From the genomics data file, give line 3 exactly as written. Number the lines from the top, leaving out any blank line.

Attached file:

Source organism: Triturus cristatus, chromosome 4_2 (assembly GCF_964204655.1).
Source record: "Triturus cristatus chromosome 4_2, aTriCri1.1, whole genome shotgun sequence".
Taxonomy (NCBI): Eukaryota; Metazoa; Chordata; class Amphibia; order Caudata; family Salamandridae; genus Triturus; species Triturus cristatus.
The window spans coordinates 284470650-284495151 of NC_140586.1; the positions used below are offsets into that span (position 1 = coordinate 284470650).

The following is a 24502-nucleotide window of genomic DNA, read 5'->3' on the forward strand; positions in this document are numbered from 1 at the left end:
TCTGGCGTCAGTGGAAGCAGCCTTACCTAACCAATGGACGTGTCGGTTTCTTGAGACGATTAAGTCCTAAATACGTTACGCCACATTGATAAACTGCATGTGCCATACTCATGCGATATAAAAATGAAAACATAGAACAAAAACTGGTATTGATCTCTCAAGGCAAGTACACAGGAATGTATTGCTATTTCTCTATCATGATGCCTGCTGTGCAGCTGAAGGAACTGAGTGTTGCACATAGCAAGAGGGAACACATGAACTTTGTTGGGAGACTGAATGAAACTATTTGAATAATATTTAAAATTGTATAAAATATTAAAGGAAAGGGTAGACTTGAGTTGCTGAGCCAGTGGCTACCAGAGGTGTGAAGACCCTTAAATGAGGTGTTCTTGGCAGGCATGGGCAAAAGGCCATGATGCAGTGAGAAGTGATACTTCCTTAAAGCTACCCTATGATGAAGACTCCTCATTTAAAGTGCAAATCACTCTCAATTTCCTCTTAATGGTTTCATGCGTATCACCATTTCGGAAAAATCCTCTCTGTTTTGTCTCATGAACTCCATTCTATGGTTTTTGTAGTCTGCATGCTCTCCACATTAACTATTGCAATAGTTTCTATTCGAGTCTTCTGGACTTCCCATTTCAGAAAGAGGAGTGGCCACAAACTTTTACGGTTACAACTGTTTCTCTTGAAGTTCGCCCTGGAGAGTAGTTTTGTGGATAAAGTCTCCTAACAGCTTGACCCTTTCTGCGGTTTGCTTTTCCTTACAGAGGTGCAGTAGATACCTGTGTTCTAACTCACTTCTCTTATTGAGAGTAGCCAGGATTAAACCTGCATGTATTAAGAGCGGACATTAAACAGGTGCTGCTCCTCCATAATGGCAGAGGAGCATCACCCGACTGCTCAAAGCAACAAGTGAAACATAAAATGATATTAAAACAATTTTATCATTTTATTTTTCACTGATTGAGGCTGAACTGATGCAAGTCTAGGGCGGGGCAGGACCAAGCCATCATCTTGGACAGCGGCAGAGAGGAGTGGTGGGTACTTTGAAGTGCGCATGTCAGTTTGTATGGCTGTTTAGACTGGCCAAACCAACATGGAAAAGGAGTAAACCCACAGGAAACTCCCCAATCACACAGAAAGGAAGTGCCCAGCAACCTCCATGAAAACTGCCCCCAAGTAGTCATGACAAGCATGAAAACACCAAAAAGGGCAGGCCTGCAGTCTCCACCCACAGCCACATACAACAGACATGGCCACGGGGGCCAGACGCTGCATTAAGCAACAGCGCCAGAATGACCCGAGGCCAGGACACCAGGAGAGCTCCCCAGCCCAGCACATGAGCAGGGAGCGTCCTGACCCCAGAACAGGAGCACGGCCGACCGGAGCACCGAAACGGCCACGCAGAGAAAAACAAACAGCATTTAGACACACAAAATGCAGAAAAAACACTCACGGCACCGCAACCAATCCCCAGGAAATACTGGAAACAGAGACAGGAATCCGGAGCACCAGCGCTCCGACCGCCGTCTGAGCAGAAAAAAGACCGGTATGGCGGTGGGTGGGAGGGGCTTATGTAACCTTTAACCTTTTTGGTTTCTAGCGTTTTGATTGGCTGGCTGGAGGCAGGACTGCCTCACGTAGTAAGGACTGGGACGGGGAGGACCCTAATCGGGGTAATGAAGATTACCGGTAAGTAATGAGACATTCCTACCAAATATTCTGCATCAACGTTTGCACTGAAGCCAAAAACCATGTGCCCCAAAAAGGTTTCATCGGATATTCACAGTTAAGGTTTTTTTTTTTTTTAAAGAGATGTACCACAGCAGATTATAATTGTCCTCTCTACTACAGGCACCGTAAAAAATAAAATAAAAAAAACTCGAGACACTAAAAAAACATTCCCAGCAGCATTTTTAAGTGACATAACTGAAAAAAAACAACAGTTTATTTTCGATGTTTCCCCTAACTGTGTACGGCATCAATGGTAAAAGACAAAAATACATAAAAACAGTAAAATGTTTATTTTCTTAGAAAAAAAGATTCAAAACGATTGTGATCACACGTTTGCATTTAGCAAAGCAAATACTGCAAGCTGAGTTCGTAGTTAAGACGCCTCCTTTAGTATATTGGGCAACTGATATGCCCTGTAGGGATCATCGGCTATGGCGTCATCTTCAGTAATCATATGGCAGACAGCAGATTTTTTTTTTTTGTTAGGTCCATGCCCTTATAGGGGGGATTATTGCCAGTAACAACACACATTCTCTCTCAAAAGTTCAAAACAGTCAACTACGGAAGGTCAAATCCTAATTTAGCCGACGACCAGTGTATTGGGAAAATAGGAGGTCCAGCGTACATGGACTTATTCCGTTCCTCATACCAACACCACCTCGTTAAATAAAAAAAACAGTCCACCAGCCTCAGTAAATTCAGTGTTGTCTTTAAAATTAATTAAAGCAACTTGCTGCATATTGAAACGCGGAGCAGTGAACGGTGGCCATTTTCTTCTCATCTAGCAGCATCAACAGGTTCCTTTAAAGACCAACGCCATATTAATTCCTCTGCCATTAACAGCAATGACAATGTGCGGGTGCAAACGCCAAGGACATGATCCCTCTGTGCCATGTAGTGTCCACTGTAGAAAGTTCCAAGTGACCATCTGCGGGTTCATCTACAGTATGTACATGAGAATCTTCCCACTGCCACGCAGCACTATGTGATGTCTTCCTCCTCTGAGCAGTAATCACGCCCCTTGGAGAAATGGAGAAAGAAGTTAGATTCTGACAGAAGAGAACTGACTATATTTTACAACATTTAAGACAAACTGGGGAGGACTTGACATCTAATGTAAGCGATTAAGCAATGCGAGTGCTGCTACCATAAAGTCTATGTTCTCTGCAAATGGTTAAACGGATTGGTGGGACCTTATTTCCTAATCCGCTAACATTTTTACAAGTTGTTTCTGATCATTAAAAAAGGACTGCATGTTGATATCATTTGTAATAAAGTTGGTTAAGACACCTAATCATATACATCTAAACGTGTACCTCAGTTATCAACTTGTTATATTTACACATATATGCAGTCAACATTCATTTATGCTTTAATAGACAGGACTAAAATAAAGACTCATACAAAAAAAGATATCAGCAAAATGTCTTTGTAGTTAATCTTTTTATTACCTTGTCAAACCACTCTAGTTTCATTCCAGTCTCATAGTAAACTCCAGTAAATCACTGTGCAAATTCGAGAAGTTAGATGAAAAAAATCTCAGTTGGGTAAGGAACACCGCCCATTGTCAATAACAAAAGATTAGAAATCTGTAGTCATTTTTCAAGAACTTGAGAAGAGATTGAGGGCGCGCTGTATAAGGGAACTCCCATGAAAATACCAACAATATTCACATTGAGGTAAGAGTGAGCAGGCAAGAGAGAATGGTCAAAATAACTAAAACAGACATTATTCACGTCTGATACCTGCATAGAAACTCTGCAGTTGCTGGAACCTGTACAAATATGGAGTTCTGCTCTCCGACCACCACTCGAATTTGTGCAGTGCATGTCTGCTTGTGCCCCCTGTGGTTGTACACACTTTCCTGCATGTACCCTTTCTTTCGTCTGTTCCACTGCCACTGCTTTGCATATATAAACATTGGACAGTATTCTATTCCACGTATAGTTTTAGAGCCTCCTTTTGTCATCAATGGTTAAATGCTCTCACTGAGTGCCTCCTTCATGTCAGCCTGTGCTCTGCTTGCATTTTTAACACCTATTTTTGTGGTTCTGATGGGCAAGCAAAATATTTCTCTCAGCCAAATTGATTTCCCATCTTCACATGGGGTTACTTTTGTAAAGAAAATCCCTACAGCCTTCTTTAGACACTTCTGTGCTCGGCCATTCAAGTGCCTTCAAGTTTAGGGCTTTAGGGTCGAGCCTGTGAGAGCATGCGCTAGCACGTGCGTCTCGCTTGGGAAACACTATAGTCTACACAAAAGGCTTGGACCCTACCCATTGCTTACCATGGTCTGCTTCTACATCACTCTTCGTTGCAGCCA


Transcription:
Taxonomy (NCBI): Eukaryota; Metazoa; Chordata; class Amphibia; order Caudata; family Salamandridae; genus Triturus; species Triturus cristatus.